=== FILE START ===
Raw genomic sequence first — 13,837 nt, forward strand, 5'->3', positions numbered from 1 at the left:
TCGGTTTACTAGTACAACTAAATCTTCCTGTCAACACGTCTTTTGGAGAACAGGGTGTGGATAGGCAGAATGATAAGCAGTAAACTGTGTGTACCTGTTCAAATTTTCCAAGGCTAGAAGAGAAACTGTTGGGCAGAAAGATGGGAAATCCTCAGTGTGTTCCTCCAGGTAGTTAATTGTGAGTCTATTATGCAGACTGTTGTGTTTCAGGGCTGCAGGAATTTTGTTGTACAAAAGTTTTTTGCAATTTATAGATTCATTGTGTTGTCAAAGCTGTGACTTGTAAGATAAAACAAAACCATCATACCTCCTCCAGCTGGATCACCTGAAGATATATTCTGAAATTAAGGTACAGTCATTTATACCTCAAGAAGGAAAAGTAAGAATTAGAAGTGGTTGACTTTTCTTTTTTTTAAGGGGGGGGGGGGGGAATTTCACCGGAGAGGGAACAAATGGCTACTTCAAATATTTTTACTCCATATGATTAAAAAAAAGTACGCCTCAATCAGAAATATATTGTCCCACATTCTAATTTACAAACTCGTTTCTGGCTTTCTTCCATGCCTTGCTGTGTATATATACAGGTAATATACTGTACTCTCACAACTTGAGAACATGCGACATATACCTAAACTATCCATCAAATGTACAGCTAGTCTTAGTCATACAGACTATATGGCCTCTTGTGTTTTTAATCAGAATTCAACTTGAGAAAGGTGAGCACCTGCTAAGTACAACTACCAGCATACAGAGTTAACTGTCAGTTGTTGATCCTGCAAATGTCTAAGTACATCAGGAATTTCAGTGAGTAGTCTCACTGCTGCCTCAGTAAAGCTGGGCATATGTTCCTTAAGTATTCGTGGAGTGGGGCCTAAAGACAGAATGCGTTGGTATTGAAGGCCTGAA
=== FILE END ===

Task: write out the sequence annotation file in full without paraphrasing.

Raw genomic sequence first — 13,837 nt, forward strand, 5'->3', positions numbered from 1 at the left:
TCGGTTTACTAGTACAACTAAATCTTCCTGTCAACACGTCTTTTGGAGAACAGGGTGTGGATAGGCAGAATGATAAGCAGTAAACTGTGTGTACCTGTTCAAATTTTCCAAGGCTAGAAGAGAAACTGTTGGGCAGAAAGATGGGAAATCCTCAGTGTGTTCCTCCAGGTAGTTAATTGTGAGTCTATTATGCAGACTGTTGTGTTTCAGGGCTGCAGGAATTTTGTTGTACAAAAGTTTTTTGCAATTTATAGATTCATTGTGTTGTCAAAGCTGTGACTTGTAAGATAAAACAAAACCATCATACCTCCTCCAGCTGGATCACCTGAAGATATATTCTGAAATTAAGGTACAGTCATTTATACCTCAAGAAGGAAAAGTAAGAATTAGAAGTGGTTGACTTTTCTTTTTTTTAAGGGGGGGGGGGGGGAATTTCACCGGAGAGGGAACAAATGGCTACTTCAAATATTTTTACTCCATATGATTAAAAAAAAGTACGCCTCAATCAGAAATATATTGTCCCACATTCTAATTTACAAACTCGTTTCTGGCTTTCTTCCATGCCTTGCTGTGTATATATACAGGTAATATACTGTACTCTCACAACTTGAGAACATGCGACATATACCTAAACTATCCATCAAATGTACAGCTAGTCTTAGTCATACAGACTATATGGCCTCTTGTGTTTTTAATCAGAATTCAACTTGAGAAAGGTGAGCACCTGCTAAGTACAACTACCAGCATACAGAGTTAACTGTCAGTTGTTGATCCTGCAAATGTCTAAGTACATCAGGAATTTCAGTGAGTAGTCTCACTGCTGCCTCAGTAAAGCTGGGCATATGTTCCTTAAGTATTCGTGGAGTGGGGCCTAAAGACAGAATGCGTTGGTATTGAAGGCCTGAA